So while we’re all talking about whether we should try to leave the EU, reform it, reform the relationship with it, lead from the centre or become the revolutionary vanguard of it, here’s Eric Pickles showing what the fucking problem is:
Britons should be free to wear religious symbols because “faith galvanises our communities”, Eric Pickles will say before a European Court ruling on wearing crosses.
The Communities Secretary will say that liberty has been undermined by the “intolerance of aggressive secularism”.
Later, the European Court of Human Rights will rule on whether people should be allowed to wear crosses to work.
So, duly elected MP, duly appointed Minister, in the democratic government of a nominally Christian country, thinks that those who have a specific religious faith should be allowed to wear symbols of that faith while out and about and earning a living.
And will said MP and Minister actually have a say on whether Christian religious symbols might be allowable in a nominally Christian country?
No, actually he won’t. He has the square root of toss all power to decide or influence the decision one way or another.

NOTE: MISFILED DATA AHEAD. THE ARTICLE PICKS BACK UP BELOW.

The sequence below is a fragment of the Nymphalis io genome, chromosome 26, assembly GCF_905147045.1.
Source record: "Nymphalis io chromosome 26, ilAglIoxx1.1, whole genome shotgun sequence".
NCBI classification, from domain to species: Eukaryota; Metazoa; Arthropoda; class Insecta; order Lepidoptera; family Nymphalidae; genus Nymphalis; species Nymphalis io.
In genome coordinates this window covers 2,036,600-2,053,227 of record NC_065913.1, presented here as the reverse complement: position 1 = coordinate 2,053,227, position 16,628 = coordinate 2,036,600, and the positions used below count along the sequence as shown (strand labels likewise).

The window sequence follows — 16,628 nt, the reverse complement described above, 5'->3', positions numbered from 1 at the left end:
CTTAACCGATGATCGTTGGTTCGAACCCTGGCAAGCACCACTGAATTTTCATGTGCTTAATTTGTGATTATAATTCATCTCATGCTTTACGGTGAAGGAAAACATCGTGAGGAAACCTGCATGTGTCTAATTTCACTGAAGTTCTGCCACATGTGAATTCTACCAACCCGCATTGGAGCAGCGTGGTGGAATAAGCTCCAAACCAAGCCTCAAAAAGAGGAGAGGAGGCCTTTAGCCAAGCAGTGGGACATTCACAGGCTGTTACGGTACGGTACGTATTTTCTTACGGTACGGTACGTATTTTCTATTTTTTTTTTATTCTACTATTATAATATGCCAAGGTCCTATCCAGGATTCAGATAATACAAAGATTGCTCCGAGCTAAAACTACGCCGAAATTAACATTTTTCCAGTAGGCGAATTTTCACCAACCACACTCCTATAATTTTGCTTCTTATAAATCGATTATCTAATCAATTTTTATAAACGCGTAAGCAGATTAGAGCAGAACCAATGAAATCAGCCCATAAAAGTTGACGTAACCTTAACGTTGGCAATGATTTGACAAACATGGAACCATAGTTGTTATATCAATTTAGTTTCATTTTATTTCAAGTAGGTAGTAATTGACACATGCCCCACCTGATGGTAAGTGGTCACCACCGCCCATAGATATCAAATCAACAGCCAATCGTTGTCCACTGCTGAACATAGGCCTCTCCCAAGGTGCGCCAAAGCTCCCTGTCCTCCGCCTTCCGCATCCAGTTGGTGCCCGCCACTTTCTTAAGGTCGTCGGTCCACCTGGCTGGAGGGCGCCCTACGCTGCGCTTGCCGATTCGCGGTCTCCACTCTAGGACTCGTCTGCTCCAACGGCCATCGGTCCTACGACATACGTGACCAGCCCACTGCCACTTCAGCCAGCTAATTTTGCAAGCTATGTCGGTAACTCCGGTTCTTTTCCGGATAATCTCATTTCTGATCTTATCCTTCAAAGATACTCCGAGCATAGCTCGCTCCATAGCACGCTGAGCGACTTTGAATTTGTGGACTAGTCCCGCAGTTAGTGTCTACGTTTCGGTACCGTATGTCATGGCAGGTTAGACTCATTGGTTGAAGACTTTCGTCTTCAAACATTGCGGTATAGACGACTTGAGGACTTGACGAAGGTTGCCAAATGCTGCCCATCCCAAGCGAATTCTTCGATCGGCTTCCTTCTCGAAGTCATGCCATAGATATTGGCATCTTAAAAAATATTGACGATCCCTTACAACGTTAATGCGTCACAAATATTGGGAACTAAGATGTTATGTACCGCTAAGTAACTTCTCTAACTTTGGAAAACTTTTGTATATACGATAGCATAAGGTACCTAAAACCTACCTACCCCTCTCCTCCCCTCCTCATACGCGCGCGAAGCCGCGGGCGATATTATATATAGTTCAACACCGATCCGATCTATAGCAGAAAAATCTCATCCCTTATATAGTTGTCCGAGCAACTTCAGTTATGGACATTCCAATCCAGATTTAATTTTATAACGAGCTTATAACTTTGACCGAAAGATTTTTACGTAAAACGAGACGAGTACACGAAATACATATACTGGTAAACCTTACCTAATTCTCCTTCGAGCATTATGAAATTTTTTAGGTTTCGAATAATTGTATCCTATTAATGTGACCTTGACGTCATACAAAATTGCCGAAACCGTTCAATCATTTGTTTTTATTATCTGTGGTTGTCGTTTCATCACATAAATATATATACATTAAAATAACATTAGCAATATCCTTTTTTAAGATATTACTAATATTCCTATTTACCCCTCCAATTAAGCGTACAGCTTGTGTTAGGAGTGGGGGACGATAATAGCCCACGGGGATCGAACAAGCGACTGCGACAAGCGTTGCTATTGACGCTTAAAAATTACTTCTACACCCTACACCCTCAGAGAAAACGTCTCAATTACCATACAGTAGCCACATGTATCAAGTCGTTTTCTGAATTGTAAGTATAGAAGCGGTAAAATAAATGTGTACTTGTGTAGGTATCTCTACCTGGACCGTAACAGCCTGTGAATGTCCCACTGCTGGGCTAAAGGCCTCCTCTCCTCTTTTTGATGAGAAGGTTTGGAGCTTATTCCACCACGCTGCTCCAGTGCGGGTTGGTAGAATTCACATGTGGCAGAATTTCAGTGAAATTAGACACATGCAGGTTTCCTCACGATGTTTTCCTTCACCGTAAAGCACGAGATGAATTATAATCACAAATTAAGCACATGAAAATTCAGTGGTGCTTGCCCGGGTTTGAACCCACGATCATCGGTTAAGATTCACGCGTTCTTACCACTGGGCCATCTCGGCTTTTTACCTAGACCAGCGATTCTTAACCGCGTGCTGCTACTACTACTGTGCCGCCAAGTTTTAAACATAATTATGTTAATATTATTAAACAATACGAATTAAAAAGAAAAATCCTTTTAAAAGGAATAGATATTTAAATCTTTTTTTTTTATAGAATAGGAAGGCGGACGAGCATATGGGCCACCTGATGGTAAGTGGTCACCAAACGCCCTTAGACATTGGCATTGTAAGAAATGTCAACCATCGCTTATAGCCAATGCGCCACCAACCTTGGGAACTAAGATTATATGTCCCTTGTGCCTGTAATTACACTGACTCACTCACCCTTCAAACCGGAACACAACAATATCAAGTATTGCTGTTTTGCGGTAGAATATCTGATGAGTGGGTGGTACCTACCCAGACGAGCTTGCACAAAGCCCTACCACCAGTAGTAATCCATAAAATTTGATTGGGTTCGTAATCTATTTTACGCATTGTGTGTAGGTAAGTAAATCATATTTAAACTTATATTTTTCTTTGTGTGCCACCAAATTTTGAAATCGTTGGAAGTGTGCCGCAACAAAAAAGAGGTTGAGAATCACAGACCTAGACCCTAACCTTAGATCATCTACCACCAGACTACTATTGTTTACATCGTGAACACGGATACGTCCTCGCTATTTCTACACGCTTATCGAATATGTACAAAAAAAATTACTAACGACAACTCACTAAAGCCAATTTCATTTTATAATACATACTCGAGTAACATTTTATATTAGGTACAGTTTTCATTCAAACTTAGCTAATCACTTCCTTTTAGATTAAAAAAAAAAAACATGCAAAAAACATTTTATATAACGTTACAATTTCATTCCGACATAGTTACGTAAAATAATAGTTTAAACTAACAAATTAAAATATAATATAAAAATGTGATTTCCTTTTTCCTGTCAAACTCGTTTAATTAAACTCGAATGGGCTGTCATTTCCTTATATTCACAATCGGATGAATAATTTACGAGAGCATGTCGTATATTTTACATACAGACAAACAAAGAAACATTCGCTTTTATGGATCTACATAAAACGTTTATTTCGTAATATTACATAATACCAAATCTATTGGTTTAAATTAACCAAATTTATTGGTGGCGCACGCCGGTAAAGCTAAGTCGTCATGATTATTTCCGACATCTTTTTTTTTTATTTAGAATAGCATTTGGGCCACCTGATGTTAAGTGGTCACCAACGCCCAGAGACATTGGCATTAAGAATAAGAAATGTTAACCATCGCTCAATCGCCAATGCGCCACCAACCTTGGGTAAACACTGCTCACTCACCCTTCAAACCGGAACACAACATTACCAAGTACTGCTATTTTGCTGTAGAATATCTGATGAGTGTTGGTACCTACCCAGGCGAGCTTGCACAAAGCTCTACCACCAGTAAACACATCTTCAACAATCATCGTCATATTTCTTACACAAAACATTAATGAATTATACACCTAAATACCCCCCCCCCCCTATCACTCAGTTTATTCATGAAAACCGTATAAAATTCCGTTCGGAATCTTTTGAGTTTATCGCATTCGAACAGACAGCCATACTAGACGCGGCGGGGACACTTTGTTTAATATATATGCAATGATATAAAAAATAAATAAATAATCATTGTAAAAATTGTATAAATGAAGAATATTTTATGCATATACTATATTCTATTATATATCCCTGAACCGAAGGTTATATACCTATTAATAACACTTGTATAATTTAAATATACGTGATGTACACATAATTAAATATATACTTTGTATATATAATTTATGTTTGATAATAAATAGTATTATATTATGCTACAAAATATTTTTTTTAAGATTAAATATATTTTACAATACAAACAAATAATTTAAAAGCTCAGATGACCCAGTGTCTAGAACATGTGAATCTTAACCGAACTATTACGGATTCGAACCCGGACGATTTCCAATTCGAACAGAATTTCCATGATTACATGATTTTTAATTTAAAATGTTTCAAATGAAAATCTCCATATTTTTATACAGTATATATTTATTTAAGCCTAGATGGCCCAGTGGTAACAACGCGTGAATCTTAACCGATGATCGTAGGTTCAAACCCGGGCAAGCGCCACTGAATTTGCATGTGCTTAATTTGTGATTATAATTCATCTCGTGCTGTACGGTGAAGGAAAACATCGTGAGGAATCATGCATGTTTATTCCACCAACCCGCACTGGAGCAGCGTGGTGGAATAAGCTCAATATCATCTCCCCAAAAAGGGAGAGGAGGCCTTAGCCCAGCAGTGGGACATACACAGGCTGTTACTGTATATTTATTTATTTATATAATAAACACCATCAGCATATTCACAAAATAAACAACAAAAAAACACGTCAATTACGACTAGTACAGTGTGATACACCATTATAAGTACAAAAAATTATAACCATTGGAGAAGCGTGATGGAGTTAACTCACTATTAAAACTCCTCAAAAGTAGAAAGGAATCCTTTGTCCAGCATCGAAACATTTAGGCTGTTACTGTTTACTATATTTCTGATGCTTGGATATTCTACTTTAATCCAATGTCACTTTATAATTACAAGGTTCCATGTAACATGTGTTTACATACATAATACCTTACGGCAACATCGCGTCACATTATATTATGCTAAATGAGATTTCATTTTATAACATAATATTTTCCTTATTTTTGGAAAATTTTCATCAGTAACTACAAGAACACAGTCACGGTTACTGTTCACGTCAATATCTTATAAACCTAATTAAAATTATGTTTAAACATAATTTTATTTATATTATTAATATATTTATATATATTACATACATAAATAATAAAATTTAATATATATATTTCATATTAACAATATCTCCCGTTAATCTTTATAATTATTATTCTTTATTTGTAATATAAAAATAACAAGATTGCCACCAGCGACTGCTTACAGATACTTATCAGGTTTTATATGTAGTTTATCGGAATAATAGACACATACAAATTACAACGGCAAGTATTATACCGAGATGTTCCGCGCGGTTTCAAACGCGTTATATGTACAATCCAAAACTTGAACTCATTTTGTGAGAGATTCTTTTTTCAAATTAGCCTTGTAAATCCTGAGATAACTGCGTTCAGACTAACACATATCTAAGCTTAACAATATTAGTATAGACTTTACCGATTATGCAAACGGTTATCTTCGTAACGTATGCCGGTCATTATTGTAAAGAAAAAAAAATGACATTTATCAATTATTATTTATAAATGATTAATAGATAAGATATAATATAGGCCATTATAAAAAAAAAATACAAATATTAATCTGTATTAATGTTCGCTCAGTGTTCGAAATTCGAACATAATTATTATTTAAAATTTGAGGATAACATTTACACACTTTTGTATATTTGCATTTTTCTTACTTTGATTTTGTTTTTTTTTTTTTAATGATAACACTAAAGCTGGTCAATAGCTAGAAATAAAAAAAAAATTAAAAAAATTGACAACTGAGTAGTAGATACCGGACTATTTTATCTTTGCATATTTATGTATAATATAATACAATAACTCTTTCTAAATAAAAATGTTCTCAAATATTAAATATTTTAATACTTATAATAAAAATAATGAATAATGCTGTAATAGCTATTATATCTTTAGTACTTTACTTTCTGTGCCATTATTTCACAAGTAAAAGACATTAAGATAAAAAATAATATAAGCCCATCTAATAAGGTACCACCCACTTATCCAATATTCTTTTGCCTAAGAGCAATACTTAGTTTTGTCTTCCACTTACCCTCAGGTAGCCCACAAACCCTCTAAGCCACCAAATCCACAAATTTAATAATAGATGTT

That belongs, no, not to the EU, but to the ECHR, which is an offshoot of the Council of Europe. And guess who actually gets to decide this?
Well, actually, it’s judges from such notable exemplars of civil liberty, human rights and democratic governance as Monaco, Liechtenstein, Azerbaijan, Armenia, Macedonia, Serbia, Albania, San Marino, Ukraine, Moldova and Russia.
No, really, this is how it works these days. Whether or not a Christian can wear a cross to work in the United Kingdom is decided by one of Putin’s Placemen.
All Hail human rights, eh?
I’ll admit that I don’t particularly have a dog in this particular fight: the only use I’ve ever had for those little crosses is in identifying the ex-convent girls who would. Very useful they were too.
But the method, the process, by which such a decision is reached does seem to be rather, umm, wrong. Or to be technical about the law, fucking insane.
I would certainly support leaving the Council of Europe. Which, given that you’ve got to be in it to be in the EU means leaving the EU. In fact, I’d actually argue that we should just leave the Council of Europe. At which point the EU has to throw us out. And leaving the CoE is, as with the other CofE, really rather easy.
And seriously, how did we end up with an Azerbaijani ruling on civil liberties in England? Isn’t it about time we told the whole lot of them to go boil their heads?